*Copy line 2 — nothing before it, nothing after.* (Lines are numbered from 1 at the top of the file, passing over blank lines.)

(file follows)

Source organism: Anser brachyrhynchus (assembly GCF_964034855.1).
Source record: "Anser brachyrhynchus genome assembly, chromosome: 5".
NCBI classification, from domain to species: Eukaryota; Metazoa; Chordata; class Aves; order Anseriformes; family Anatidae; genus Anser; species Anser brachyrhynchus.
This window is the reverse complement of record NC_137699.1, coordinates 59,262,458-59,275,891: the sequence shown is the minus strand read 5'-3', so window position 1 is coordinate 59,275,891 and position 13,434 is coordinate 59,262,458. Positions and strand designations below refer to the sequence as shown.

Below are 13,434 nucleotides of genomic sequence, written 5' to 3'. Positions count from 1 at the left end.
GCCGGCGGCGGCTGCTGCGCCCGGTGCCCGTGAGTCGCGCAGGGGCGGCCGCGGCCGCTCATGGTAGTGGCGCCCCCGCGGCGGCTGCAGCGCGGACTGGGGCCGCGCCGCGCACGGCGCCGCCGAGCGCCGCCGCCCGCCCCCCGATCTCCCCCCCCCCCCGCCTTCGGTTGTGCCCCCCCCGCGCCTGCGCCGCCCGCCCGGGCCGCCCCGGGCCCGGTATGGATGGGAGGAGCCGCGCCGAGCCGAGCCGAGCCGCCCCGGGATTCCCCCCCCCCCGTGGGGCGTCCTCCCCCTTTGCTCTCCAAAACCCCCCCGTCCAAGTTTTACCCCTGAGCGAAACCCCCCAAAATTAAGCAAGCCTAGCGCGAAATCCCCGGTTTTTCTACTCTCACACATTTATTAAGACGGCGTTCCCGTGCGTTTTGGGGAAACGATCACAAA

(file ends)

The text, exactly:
Source record: "Anser brachyrhynchus genome assembly, chromosome: 5".